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Berkeley Lab Scientists Help Map Molecular Architecture of Organelle Critical to Hearing

January 30, 2013
Dan Krotz   dakrotz@lbl.gov
Science Short

To learn how something works in biology, it pays to start really small. Take this research for example: A team that includes Berkeley Lab scientists has identified and mapped the locations of many of the proteins that compose a hair bundle, which is an organelle that sprouts from hair cells in the inner ear.

Their work brings scientists one step closer to learning how hearing and balance function at the molecular scale. In addition, about 100 of the proteins inventoried by the scientists are encoded by genes implicated in deafness. Insights into the roles of these proteins could lead to a more complete understanding of the causes of hearing loss, and how to fight them.

Hair bundles sway to and fro as the eardrum absorbs sound waves. When this happens, hair cells release neurotransmitters that reach the central nervous system. In this way, the faintest mechanical stimulation—such as sound waves from a pin dropping—is translated into something we hear.

As recently reported, scientists from Oregon Health & Science University used quantitative mass spectrometry to identify more than 1100 proteins in hair bundles obtained from embryonic chicks. Some of the proteins were present in very small numbers, while other proteins such as actin were present by the hundreds of thousands. In all, 336 proteins were present in hair bundles in significant numbers.

But where are these proteins located and what is their role in hearing? Fortunately, answering this question is made easier because the hair bundle is a well-defined organelle with a very specialized function. This means that scientists can get a pretty good idea of a protein’s function by determining its precise location.

This model, based on 3-D electron tomography images, reveals the 3-D architecture of the actin bundle (red) that compose a stereocilium, the actin-actin cross-linkers (blue), and the linkers (orange) that connect the actin bundle to the membranes (green). Images such as this will help scientists understand the physiology of hearing and balance at a molecular level. For scale, the black bar is 100 nanometers.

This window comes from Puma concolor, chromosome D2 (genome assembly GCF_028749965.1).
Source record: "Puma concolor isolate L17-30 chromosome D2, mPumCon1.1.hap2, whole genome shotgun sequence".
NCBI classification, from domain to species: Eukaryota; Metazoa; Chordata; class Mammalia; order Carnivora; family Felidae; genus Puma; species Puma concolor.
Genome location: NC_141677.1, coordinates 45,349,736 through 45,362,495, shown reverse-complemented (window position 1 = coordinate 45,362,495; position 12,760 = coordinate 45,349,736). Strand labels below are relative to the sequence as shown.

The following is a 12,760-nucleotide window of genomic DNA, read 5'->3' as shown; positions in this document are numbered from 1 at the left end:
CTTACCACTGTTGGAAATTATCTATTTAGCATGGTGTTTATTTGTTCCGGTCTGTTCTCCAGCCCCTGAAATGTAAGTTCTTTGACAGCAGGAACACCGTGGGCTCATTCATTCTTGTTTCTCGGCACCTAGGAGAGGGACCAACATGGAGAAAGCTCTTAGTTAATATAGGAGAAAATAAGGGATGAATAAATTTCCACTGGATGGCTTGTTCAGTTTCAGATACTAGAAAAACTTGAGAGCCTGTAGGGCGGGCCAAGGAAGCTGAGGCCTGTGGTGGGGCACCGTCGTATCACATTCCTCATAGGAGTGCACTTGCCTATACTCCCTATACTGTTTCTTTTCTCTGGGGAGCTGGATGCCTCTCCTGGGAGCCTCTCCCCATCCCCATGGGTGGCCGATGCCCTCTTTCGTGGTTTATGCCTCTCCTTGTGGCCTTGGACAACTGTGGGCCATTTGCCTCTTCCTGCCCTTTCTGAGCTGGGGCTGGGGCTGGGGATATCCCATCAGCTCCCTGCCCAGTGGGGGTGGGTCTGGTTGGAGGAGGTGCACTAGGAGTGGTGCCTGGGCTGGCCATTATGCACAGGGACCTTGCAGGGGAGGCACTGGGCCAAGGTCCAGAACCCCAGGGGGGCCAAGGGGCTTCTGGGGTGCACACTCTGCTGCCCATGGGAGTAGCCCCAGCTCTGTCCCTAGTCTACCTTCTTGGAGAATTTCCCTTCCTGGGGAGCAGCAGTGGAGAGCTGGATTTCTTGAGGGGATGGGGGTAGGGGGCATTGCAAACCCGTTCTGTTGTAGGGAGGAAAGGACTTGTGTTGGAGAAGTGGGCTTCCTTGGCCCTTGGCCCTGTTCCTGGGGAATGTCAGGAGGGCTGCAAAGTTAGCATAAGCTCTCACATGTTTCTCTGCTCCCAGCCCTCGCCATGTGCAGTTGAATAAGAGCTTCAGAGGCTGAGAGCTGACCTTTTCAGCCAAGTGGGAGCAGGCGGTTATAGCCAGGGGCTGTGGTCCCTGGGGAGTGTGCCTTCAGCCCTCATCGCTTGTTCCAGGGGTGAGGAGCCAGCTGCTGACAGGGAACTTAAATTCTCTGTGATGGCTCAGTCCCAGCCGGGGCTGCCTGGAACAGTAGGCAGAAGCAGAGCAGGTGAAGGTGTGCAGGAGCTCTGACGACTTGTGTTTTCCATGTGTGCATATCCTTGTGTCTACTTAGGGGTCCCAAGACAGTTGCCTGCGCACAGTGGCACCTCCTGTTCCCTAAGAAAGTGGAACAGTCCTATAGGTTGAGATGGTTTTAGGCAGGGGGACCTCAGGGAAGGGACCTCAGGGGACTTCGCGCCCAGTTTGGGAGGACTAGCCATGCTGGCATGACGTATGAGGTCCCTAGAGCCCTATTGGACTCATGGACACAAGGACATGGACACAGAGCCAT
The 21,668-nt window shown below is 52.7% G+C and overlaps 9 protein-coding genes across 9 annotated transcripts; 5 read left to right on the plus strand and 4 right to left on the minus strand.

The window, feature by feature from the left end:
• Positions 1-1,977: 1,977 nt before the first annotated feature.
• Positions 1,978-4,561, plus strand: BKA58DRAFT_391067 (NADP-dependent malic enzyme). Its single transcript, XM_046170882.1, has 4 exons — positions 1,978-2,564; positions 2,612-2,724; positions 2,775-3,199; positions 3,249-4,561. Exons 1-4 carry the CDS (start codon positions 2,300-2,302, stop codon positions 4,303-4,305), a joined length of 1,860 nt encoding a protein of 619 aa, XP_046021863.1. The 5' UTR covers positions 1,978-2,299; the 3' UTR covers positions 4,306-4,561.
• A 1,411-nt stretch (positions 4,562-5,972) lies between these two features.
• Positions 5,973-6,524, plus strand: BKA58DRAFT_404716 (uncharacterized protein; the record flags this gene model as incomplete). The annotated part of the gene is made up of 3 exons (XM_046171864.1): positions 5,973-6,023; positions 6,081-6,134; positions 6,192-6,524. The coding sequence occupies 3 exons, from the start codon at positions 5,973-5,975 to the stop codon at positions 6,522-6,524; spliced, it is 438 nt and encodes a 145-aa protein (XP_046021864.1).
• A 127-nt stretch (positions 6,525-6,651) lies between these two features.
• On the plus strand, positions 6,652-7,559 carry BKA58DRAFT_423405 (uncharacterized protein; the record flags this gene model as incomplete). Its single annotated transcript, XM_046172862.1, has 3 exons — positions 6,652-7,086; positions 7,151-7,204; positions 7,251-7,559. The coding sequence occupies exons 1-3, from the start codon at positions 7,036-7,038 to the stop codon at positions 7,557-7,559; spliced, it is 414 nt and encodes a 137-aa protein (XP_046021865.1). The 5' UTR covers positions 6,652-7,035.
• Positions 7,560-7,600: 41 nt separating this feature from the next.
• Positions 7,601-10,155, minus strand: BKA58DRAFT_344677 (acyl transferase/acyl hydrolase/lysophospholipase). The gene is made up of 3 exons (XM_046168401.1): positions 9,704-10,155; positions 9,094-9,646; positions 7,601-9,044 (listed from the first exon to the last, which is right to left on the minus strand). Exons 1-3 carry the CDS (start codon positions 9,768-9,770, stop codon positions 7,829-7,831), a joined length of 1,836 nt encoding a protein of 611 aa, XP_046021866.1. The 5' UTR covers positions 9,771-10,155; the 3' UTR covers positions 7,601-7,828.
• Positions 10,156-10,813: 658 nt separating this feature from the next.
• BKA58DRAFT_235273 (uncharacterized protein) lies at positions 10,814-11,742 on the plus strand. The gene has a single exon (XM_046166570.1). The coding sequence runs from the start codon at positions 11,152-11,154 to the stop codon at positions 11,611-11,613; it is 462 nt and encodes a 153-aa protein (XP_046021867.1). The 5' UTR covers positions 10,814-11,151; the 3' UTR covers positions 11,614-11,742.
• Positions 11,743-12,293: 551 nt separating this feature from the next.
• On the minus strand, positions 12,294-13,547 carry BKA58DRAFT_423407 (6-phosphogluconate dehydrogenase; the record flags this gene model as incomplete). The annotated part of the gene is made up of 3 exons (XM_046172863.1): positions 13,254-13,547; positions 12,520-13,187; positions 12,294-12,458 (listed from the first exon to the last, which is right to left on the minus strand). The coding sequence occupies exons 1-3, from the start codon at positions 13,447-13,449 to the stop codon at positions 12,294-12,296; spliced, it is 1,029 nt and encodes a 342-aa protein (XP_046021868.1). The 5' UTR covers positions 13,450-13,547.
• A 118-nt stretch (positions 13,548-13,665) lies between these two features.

This model, based on 3-D electron tomography images, reveals the 3-D architecture of the actin bundle (red) that compose a stereocilium, the actin-actin cross-linkers (blue), and the linkers (orange) that connect the actin bundle to the membranes (green). Images such as this will help scientists understand the physiology of hearing and balance at a molecular level. For scale, the black bar is 100 nanometers.

With this in mind, Berkeley Lab scientists led by Manfred Auer of the Life Sciences Division used three-dimensional electron tomography to image stereocilia, which are hair-like protrusions that make up hair bundles. Stereocilia are themselves composed of actin filaments that are linked to each other and to the surrounding membrane. The images allowed the scientists to tally the number of actin filaments, cross-linkers, and actin-membrane linkers. It also allowed the scientists to map their positions.

“The two approaches—quantitative proteomics and structural 3-D imaging—independently yielded protein abundance estimates that were remarkably similar,” says Auer. “This demonstrates how imaging can be combined with proteomics to yield mechanistic insights into how biological systems work.”

The scientists next want to map the locations of the 100 or so proteins encoded by genes that are associated with deafness. By combining electron tomography with fluorescent labeling, they can determine the exact positions of these proteins and thus determine their likely function. Knock-out studies can also reveal changes in their architectural organization. This will enable scientists to study the pathogenesis of hearing loss and deafness at a molecular level, which could guide the development of effective therapies.


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